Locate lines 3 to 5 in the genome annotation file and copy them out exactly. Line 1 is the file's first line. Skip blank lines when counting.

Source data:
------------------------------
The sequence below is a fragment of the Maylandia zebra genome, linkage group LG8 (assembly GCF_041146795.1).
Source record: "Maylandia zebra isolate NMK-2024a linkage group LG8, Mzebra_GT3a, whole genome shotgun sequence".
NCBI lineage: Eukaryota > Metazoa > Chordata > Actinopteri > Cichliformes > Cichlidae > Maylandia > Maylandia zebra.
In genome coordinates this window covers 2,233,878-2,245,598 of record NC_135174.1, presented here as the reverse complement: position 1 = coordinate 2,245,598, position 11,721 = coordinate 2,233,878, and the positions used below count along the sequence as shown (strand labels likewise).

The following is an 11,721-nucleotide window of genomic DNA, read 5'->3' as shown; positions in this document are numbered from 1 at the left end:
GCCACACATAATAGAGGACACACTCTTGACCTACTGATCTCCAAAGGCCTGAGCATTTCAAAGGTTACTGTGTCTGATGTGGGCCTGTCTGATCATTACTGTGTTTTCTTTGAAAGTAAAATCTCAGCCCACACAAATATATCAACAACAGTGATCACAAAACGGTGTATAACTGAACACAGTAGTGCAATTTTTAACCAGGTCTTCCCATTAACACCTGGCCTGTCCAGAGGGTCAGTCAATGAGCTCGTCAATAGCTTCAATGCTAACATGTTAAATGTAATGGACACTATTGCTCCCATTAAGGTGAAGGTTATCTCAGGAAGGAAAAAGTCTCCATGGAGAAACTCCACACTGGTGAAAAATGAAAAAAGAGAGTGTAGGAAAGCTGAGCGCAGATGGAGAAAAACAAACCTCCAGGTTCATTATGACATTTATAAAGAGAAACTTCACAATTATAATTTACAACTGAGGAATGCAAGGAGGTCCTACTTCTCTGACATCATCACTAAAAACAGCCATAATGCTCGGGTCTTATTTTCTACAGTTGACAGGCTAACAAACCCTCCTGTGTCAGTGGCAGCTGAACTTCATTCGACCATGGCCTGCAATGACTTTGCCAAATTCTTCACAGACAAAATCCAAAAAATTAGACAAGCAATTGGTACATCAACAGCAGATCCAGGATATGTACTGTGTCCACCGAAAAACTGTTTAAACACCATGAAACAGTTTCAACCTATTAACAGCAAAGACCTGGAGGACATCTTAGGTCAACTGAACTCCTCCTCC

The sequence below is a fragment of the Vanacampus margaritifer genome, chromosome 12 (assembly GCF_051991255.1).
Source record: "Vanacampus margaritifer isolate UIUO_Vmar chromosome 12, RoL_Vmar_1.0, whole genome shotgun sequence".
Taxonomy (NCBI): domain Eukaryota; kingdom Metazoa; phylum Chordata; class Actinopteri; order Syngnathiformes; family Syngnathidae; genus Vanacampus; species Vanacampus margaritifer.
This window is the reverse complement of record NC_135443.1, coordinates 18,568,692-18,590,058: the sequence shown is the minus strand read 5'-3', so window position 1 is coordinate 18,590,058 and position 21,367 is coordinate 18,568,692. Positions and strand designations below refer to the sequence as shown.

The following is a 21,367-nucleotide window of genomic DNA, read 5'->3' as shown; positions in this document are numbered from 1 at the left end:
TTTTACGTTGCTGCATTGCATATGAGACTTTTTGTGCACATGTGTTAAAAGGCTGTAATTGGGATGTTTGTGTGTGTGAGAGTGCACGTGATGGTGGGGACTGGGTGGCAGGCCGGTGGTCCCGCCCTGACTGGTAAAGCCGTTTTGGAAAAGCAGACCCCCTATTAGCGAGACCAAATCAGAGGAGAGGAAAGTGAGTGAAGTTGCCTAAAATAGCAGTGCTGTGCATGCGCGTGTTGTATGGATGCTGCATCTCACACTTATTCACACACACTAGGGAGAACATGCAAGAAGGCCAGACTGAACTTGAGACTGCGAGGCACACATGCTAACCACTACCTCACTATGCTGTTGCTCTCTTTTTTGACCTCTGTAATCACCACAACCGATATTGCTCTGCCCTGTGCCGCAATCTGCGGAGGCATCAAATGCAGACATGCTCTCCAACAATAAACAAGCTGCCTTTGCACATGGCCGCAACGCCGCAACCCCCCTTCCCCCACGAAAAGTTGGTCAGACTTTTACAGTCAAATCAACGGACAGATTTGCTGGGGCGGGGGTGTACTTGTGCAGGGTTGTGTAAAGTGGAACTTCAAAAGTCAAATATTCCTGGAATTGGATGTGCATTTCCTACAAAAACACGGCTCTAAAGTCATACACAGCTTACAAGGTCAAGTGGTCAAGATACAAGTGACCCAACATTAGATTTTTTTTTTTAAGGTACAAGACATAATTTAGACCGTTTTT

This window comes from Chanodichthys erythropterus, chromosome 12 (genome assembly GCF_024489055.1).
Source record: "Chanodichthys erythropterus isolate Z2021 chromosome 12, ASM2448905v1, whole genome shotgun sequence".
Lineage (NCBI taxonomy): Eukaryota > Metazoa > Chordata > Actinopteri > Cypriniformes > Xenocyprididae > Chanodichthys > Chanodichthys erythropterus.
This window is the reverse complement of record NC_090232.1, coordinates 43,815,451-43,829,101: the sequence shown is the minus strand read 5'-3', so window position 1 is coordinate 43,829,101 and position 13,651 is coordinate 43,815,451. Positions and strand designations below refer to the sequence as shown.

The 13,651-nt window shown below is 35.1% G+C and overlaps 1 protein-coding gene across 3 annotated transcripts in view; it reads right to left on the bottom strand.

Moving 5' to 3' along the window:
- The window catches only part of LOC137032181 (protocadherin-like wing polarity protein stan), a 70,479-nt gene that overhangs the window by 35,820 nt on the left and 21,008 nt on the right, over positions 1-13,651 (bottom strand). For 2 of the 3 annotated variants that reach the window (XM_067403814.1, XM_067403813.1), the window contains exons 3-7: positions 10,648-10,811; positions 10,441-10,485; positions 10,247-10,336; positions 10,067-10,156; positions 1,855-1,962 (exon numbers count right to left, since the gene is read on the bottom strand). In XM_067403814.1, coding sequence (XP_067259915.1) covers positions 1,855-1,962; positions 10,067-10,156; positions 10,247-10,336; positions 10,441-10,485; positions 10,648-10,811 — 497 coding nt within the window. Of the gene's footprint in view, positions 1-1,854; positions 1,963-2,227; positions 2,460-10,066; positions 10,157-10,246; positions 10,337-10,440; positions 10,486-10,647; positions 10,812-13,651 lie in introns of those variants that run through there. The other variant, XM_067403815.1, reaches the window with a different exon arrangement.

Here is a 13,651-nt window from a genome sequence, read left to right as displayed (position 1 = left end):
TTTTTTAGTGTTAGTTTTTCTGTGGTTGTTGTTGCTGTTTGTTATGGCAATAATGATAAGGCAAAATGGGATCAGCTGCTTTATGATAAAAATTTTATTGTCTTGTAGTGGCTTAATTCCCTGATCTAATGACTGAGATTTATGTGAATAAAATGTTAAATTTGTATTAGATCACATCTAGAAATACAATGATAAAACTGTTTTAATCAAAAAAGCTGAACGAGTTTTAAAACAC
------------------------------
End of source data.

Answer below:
NCBI lineage: Eukaryota > Metazoa > Chordata > Actinopteri > Cichliformes > Cichlidae > Maylandia > Maylandia zebra.
In genome coordinates this window covers 2,233,878-2,245,598 of record NC_135174.1, presented here as the reverse complement: position 1 = coordinate 2,245,598, position 11,721 = coordinate 2,233,878, and the positions used below count along the sequence as shown (strand labels likewise).

The following is an 11,721-nucleotide window of genomic DNA, read 5'->3' as shown; positions in this document are numbered from 1 at the left end: